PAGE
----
The Tower of Hanoi is an ancient mathematical challenge. Working on the building blocks may help you to explain the patterns you notice.

Can you find the area of a parallelogram defined by two vectors?

The sum of the numbers 4 and 1 [1/3] is the same as the product of 4 and 1 [1/3]; that is to say 4 + 1 [1/3] = 4 × 1 [1/3]. What other numbers have the sum equal to the product and can this be so for. . . .

Jo has three numbers which she adds together in pairs. When she does this she has three different totals: 11, 17 and 22 What are the three numbers Jo had to start with?”

Try entering different sets of numbers in the number pyramids. How does the total at the top change?

Choose a couple of the sequences. Try to picture how to make the next, and the next, and the next... Can you describe your reasoning?

Imagine starting with one yellow cube and covering it all over with a single layer of red cubes, and then covering that cube with a layer of blue cubes. How many red and blue cubes would you need?

Can you explain the surprising results Jo found when she calculated the difference between square numbers?

We can show that (x + 1)² = x² + 2x + 1 by considering the area of an (x + 1) by (x + 1) square. Show in a similar way that (x + 2)² = x² + 4x + 4

Choose four consecutive whole numbers. Multiply the first and last numbers together. Multiply the middle pair together. What do you notice?

Square numbers can be represented as the sum of consecutive odd numbers. What is the sum of 1 + 3 + ..... + 149 + 151 + 153?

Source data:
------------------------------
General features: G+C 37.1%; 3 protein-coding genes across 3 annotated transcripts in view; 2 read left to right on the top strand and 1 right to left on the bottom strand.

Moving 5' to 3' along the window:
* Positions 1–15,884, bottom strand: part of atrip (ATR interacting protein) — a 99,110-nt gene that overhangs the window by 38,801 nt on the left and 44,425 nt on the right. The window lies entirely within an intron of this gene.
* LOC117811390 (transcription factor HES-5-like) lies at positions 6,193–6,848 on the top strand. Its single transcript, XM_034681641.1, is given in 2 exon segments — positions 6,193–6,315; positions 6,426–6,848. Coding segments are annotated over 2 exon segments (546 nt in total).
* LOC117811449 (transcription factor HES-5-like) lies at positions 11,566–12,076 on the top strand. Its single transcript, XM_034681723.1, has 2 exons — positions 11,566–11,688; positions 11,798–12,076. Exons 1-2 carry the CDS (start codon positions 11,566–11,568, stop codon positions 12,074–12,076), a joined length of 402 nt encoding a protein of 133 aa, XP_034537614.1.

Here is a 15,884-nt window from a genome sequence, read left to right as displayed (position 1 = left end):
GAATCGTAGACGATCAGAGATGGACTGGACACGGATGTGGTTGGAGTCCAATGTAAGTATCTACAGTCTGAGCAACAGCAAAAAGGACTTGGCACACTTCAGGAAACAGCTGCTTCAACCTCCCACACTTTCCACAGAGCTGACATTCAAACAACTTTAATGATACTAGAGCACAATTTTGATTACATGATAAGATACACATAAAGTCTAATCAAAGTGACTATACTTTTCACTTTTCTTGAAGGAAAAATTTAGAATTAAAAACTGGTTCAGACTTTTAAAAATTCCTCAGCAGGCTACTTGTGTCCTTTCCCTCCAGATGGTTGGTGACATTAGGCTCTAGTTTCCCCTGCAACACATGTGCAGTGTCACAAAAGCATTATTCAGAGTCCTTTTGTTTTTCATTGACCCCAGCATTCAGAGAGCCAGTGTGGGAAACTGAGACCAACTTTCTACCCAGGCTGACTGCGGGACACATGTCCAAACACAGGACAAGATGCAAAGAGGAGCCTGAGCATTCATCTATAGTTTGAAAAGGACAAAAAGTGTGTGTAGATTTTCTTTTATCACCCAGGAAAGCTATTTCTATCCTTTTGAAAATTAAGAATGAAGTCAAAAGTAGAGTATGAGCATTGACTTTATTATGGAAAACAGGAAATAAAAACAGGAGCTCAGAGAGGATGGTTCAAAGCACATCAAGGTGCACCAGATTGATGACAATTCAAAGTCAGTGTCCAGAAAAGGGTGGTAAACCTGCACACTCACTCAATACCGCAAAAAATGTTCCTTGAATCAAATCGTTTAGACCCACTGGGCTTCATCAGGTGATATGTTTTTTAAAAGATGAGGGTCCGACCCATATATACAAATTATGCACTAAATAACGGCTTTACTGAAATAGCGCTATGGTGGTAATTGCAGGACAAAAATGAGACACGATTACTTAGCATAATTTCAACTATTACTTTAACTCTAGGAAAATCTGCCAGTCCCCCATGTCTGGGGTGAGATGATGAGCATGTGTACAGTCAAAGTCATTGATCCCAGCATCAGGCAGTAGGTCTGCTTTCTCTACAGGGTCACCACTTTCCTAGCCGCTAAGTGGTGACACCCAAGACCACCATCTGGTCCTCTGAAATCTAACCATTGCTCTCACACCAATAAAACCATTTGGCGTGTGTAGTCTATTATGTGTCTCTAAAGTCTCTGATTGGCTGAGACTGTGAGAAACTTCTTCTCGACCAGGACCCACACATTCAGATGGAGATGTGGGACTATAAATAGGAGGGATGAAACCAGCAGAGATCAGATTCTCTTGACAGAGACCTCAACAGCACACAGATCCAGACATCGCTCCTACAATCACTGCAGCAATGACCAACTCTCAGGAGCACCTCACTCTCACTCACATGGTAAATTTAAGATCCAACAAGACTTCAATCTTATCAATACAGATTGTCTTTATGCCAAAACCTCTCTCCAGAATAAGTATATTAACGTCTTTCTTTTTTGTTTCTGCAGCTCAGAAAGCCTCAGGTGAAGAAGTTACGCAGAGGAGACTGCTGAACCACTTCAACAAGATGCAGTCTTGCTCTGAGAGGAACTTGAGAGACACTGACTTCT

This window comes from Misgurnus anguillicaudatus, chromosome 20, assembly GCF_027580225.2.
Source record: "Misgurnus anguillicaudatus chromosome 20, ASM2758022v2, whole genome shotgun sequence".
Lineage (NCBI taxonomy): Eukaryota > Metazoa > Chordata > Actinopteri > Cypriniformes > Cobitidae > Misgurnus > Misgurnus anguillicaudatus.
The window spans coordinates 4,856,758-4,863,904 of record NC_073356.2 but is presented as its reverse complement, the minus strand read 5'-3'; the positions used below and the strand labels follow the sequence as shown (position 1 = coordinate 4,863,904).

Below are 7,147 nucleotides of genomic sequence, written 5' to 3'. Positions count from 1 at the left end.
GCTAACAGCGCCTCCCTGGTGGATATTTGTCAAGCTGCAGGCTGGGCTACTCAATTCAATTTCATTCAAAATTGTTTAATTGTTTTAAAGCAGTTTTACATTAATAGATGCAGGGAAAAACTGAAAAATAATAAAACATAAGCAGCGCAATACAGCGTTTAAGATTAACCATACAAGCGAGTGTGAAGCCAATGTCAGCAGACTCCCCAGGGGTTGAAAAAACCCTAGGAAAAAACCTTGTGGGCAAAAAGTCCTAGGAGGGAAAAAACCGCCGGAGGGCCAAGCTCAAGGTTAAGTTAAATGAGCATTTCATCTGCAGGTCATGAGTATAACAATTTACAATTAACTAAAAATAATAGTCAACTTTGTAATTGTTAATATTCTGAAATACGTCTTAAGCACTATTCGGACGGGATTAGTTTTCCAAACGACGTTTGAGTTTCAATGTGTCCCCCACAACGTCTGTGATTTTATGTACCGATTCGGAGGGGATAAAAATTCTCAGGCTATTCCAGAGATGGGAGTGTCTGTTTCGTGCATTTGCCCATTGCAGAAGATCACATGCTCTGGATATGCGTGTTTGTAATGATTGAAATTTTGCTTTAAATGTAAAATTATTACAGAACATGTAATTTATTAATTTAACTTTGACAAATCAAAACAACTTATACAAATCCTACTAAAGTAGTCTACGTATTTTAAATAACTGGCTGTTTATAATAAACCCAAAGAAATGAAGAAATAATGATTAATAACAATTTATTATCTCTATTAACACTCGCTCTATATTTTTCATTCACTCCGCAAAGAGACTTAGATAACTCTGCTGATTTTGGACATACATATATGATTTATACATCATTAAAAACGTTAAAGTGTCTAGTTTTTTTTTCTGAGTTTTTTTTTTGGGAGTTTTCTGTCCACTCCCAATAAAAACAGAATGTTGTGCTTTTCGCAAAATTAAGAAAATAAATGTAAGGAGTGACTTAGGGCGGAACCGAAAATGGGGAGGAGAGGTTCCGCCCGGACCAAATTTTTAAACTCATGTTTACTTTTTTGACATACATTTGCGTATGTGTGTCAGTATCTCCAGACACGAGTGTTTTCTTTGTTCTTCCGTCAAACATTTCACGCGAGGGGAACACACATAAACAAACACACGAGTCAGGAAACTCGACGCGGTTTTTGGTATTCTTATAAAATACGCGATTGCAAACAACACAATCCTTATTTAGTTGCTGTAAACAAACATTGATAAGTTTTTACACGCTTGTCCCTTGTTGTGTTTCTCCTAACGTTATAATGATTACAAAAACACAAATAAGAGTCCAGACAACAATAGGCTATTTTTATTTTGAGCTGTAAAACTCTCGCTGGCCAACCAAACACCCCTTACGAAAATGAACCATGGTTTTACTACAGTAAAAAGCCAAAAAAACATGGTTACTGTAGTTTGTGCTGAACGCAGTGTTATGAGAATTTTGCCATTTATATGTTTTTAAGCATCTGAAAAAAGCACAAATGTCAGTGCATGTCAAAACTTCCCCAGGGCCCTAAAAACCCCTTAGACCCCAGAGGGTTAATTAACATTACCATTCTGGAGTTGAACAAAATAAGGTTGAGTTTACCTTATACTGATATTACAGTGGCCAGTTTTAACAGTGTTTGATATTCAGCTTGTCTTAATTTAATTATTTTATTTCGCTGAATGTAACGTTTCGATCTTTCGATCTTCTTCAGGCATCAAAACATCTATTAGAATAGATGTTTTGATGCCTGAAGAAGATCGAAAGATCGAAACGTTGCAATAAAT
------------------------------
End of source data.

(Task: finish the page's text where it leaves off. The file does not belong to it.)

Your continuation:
Take any two positive numbers. Calculate the arithmetic and geometric means. Repeat the calculations to generate a sequence of arithmetic means and geometric means. Make a note of what happens to the. . . .

Choose any two numbers. Call them a and b. Work out the arithmetic mean and the geometric mean. Which is bigger? Repeat for other pairs of numbers. What do you notice?

Triangle ABC is an equilateral triangle with three parallel lines going through the vertices. Calculate the length of the sides of the triangle if the perpendicular distances between the parallel. . . .

What would you get if you continued this sequence of fraction sums? 1/2 + 2/1 = 2/3 + 3/2 = 3/4 + 4/3 =

Can you find a general rule for finding the areas of equilateral triangles drawn on an isometric grid?

List any 3 numbers. It is always possible to find a subset of adjacent numbers that add up to a multiple of 3. Can you explain why and prove it?

If you continue the pattern, can you predict what each of the following areas will be? Try to explain your prediction.

Can you describe this route to infinity? Where will the arrows take you next?

These gnomons appear to have more than a passing connection with the Fibonacci sequence. This problem ask you to investigate some of these connections.

Can you show that you can share a square pizza equally between two people by cutting it four times using vertical, horizontal and diagonal cuts through any point inside the square?

An article which gives an account of some properties of magic squares.

Is there a relationship between the coordinates of the endpoints of a line and the number of grid squares it crosses?

Pick the number of times a week that you eat chocolate. This number must be more than one but less than ten. Multiply this number by 2. Add 5 (for Sunday). Multiply by 50... Can you explain why it. . . .

Three circles have a maximum of six intersections with each other. What is the maximum number of intersections that a hundred circles could have?